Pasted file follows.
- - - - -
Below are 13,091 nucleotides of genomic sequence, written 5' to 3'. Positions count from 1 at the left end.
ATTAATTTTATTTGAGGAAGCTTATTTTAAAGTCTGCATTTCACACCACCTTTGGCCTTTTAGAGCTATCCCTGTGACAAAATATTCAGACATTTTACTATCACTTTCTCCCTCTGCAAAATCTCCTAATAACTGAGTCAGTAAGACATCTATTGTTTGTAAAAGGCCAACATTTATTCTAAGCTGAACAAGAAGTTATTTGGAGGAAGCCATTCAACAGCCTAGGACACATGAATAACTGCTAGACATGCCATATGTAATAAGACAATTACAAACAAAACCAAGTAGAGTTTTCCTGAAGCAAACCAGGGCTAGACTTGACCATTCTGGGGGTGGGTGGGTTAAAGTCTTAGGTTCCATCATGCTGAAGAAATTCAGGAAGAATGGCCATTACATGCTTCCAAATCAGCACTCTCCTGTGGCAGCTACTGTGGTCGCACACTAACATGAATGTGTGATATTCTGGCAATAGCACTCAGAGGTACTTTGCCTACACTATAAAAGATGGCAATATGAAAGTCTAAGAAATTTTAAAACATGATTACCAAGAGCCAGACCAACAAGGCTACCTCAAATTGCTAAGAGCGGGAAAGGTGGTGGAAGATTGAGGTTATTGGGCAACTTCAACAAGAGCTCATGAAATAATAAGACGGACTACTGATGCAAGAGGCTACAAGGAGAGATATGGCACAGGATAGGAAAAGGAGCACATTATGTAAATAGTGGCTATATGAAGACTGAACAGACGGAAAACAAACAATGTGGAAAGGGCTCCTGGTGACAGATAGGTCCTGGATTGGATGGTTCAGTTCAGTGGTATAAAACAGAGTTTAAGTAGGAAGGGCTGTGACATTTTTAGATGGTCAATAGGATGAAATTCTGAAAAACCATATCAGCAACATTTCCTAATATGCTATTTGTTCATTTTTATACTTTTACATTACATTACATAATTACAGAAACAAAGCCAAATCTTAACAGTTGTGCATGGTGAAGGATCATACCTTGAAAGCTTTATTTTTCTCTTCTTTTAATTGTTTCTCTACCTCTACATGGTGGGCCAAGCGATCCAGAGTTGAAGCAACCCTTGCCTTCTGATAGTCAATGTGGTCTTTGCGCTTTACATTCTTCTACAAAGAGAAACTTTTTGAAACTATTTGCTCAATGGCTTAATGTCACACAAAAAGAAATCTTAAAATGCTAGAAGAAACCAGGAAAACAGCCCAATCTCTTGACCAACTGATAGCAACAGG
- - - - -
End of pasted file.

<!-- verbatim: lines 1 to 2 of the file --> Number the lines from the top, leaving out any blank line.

Below are 13,091 nucleotides of genomic sequence, written 5' to 3'. Positions count from 1 at the left end.
ATTAATTTTATTTGAGGAAGCTTATTTTAAAGTCTGCATTTCACACCACCTTTGGCCTTTTAGAGCTATCCCTGTGACAAAATATTCAGACATTTTACTATCACTTTCTCCCTCTGCAAAATCTCCTAATAACTGAGTCAGTAAGACATCTATTGTTTGTAAAAGGCCAACATTTATTCTAAGCTGAACAAGAAGTTATTTGGAGGAAGCCATTCAACAGCCTAGGACACATGAATAACTGCTAGACATGCCATATGTAATAAGACAATTACAAACAAAACCAAGTAGAGTTTTCCTGAAGCAAACCAGGGCTAGACTTGACCATTCTGGGGGTGGGTGGGTTAAAGTCTTAGGTTCCATCATGCTGAAGAAATTCAGGAAGAATGGCCATTACATGCTTCCAAATCAGCACTCTCCTGTGGCAGCTACTGTGGTCGCACACTAACATGAATGTGTGATATTCTGGCAATAGCACTCAGAGGTACTTTGCCTACACTATAAAAGATGGCAATATGAAAGTCTAAGAAATTTTAAAACATGATTACCAAGAGCCAGACCAACAAGGCTACCTCAAATTGCTAAGAGCGGGAAAGGTGGTGGAAGATTGAGGTTATTGGGCAACTTCAACAAGAGCTCATGAAATAATAAGACGGACTACTGATGCAAGAGGCTACAAGGAGAGATATGGCACAGGATAGGAAAAGGAGCACATTATGTAAATAGTGGCTATATGAAGACTGAACAGACGGAAAACAAACAATGTGGAAAGGGCTCCTGGTGACAGATAGGTCCTGGATTGGATGGTTCAGTTCAGTGGTATAAAACAGAGTTTAAGTAGGAAGGGCTGTGACATTTTTAGATGGTCAATAGGATGAAATTCTGAAAAACCATATCAGCAACATTTCCTAATATGCTATTTGTTCATTTTTATACTTTTACATTACATTACATAATTACAGAAACAAAGCCAAATCTTAACAGTTGTGCATGGTGAAGGATCATACCTTGAAAGCTTTATTTTTCTCTTCTTTTAATTGTTTCTCTACCTCTACATGGTGGGCCAAGCGATCCAGAGTTGAAGCAACCCTTGCCTTCTGATAGTCAATGTGGTCTTTGCGCTTTACATTCTTCTACAAAGAGAAACTTTTTGAAACTATTTGCTCAATGGCTTAATGTCACACAAAAAGAAATCTTAAAATGCTAGAAGAAACCAGGAAAACAGCCCAATCTCTTGACCAACTGATAGCAACAGG